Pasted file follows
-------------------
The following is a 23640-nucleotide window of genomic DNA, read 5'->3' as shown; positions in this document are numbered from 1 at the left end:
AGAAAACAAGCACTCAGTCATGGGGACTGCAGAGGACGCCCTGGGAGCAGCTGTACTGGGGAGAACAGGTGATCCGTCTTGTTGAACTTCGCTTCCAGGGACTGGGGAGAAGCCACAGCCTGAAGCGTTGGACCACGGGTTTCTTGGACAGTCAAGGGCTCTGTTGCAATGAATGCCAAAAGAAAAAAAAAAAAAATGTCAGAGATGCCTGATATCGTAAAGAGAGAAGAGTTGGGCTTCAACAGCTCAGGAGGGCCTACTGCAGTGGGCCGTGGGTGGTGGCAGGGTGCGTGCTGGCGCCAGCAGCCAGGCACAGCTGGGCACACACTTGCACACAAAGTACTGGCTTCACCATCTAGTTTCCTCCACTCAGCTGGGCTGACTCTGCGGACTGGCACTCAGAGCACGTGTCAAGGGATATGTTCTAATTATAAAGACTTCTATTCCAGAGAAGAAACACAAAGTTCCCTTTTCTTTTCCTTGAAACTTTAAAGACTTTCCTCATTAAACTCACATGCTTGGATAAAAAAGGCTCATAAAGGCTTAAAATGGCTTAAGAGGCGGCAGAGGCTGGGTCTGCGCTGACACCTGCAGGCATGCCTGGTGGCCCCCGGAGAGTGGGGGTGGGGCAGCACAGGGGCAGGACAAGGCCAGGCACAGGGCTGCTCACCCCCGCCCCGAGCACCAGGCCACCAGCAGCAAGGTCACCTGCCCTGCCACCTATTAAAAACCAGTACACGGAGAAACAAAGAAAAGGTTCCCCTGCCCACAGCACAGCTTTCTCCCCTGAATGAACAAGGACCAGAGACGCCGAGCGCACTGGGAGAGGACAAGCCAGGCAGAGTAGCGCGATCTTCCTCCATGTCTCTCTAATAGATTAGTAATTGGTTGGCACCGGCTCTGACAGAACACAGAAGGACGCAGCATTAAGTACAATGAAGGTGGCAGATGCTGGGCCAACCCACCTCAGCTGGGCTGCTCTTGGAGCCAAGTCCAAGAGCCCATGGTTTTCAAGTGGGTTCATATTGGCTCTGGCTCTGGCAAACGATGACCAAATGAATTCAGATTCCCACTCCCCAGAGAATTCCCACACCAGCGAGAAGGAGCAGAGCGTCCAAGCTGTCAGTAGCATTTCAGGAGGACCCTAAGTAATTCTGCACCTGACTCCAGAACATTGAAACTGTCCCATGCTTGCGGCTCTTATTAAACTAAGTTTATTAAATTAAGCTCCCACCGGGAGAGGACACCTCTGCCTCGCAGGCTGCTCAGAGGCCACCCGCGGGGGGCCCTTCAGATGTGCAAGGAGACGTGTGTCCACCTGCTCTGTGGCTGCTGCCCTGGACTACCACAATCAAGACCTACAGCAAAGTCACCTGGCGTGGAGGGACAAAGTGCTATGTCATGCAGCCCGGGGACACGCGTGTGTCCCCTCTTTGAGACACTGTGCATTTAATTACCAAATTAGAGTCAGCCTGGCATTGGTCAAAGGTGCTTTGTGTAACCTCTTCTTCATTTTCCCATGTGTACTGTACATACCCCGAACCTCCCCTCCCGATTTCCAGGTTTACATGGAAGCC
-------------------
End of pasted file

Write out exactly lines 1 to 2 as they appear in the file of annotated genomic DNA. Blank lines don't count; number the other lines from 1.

The following is a 23640-nucleotide window of genomic DNA, read 5'->3' as shown; positions in this document are numbered from 1 at the left end:
AGAAAACAAGCACTCAGTCATGGGGACTGCAGAGGACGCCCTGGGAGCAGCTGTACTGGGGAGAACAGGTGATCCGTCTTGTTGAACTTCGCTTCCAGGGACTGGGGAGAAGCCACAGCCTGAAGCGTTGGACCACGGGTTTCTTGGACAGTCAAGGGCTCTGTTGCAATGAATGCCAAAAGAAAAAAAAAAAAAATGTCAGAGATGCCTGATATCGTAAAGAGAGAAGAGTTGGGCTTCAACAGCTCAGGAGGGCCTACTGCAGTGGGCCGTGGGTGGTGGCAGGGTGCGTGCTGGCGCCAGCAGCCAGGCACAGCTGGGCACACACTTGCACACAAAGTACTGGCTTCACCATCTAGTTTCCTCCACTCAGCTGGGCTGACTCTGCGGACTGGCACTCAGAGCACGTGTCAAGGGATATGTTCTAATTATAAAGACTTCTATTCCAGAGAAGAAACACAAAGTTCCCTTTTCTTTTCCTTGAAACTTTAAAGACTTTCCTCATTAAACTCACATGCTTGGATAAAAAAGGCTCATAAAGGCTTAAAATGGCTTAAGAGGCGGCAGAGGCTGGGTCTGCGCTGACACCTGCAGGCATGCCTGGTGGCCCCCGGAGAGTGGGGGTGGGGCAGCACAGGGGCAGGACAAGGCCAGGCACAGGGCTGCTCACCCCCGCCCCGAGCACCAGGCCACCAGCAGCAAGGTCACCTGCCCTGCCACCTATTAAAAACCAGTACACGGAGAAACAAAGAAAAGGTTCCCCTGCCCACAGCACAGCTTTCTCCCCTGAATGAACAAGGACCAGAGACGCCGAGCGCACTGGGAGAGGACAAGCCAGGCAGAGTAGCGCGATCTTCCTCCATGTCTCTCTAATAGATTAGTAATTGGTTGGCACCGGCTCTGACAGAACACAGAAGGACGCAGCATTAAGTACAATGAAGGTGGCAGATGCTGGGCCAACCCACCTCAGCTGGGCTGCTCTTGGAGCCAAGTCCAAGAGCCCATGGTTTTCAAGTGGGTTCATATTGGCTCTGGCTCTGGCAAACGATGACCAAATGAATTCAGATTCCCACTCCCCAGAGAATTCCCACACCAGCGAGAAGGAGCAGAGCGTCCAAGCTGTCAGTAGCATTTCAGGAGGACCCTAAGTAATTCTGCACCTGACTCCAGAACATTGAAACTGTCCCATGCTTGCGGCTCTTATTAAACTAAGTTTATTAAATTAAGCTCCCACCGGGAGAGGACACCTCTGCCTCGCAGGCTGCTCAGAGGCCACCCGCGGGGGGCCCTTCAGATGTGCAAGGAGACGTGTGTCCACCTGCTCTGTGGCTGCTGCCCTGGACTACCACAATCAAGACCTACAGCAAAGTCACCTGGCGTGGAGGGACAAAGTGCTATGTCATGCAGCCCGGGGACACGCGTGTGTCCCCTCTTTGAGACACTGTGCATTTAATTACCAAATTAGAGTCAGCCTGGCATTGGTCAAAGGTGCTTTGTGTAACCTCTTCTTCATTTTCCCATGTGTACTGTACATACCCCGAACCTCCCCTCCCGATTTCCAGGTTTACATGGAAGCC